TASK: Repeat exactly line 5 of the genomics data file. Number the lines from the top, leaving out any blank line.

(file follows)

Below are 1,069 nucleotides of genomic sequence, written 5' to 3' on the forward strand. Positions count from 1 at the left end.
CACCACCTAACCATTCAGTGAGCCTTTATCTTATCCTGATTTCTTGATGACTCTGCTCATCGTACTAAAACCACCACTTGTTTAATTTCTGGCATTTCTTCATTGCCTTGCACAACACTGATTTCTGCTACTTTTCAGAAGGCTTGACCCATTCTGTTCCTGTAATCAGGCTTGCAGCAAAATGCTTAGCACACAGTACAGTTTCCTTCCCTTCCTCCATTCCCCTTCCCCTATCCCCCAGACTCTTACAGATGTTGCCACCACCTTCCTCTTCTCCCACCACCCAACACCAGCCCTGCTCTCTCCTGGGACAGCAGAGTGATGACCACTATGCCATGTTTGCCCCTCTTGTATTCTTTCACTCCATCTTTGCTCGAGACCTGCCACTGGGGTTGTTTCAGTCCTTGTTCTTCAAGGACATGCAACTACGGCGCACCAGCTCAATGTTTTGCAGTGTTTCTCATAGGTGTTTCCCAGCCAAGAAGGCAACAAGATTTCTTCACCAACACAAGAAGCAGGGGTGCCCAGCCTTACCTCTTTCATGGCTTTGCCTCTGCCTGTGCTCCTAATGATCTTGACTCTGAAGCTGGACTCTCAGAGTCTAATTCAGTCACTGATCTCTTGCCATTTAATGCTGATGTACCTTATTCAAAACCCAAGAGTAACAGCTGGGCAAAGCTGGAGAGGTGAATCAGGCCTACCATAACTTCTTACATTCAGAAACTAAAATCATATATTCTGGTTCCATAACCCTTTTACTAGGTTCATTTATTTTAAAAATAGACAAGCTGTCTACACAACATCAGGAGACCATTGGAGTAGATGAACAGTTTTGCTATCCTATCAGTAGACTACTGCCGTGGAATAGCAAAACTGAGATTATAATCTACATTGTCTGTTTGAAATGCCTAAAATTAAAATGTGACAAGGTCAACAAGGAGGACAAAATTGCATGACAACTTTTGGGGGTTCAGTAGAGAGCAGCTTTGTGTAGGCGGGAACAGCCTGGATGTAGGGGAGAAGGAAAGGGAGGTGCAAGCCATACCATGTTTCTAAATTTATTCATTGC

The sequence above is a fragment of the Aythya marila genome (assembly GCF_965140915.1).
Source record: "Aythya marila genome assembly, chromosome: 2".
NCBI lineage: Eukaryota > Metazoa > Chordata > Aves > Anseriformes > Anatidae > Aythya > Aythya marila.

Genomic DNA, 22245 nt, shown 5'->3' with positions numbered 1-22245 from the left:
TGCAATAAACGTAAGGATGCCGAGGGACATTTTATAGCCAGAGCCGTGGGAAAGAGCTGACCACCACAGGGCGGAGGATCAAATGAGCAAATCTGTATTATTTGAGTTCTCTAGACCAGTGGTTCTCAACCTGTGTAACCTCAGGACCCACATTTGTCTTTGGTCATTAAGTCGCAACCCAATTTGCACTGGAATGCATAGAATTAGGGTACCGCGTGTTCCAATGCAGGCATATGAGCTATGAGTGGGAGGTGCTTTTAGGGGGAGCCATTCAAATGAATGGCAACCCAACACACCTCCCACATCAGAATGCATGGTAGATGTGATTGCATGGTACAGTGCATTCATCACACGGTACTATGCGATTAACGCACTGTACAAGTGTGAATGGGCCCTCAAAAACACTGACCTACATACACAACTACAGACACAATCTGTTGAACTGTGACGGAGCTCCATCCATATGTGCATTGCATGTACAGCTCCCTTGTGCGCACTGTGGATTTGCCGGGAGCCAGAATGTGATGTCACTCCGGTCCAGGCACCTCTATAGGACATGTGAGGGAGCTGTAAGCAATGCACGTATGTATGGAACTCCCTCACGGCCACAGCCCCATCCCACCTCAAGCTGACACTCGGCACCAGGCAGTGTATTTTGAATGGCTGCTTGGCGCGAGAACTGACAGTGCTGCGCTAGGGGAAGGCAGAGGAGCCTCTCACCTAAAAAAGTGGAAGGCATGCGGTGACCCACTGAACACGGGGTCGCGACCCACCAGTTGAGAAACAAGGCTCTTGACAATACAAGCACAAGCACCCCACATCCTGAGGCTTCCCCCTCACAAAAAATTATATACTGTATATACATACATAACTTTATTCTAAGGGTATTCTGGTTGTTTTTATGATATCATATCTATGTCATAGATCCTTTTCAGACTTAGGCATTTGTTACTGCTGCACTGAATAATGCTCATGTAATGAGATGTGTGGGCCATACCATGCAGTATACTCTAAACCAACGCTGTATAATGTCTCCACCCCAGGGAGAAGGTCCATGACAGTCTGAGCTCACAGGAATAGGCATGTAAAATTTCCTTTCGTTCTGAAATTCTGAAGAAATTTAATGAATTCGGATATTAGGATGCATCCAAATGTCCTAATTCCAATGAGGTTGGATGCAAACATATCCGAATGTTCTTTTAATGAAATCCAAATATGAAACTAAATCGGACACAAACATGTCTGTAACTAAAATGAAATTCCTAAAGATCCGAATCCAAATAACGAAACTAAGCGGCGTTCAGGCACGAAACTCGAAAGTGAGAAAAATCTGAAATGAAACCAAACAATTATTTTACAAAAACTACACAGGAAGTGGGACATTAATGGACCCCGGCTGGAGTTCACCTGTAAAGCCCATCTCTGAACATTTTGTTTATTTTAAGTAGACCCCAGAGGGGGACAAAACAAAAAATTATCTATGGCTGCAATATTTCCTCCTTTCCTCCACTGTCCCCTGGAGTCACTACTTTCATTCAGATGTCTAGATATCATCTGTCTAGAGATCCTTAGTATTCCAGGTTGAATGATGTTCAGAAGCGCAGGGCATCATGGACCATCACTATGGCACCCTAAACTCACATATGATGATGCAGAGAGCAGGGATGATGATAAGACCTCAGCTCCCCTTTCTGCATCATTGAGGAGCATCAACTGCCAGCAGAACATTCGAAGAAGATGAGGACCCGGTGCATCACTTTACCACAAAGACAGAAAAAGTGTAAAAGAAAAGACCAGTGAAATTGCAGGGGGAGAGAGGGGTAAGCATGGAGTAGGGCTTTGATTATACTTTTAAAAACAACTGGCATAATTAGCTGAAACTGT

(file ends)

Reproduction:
NCBI lineage: Eukaryota > Metazoa > Chordata > Aves > Anseriformes > Anatidae > Aythya > Aythya marila.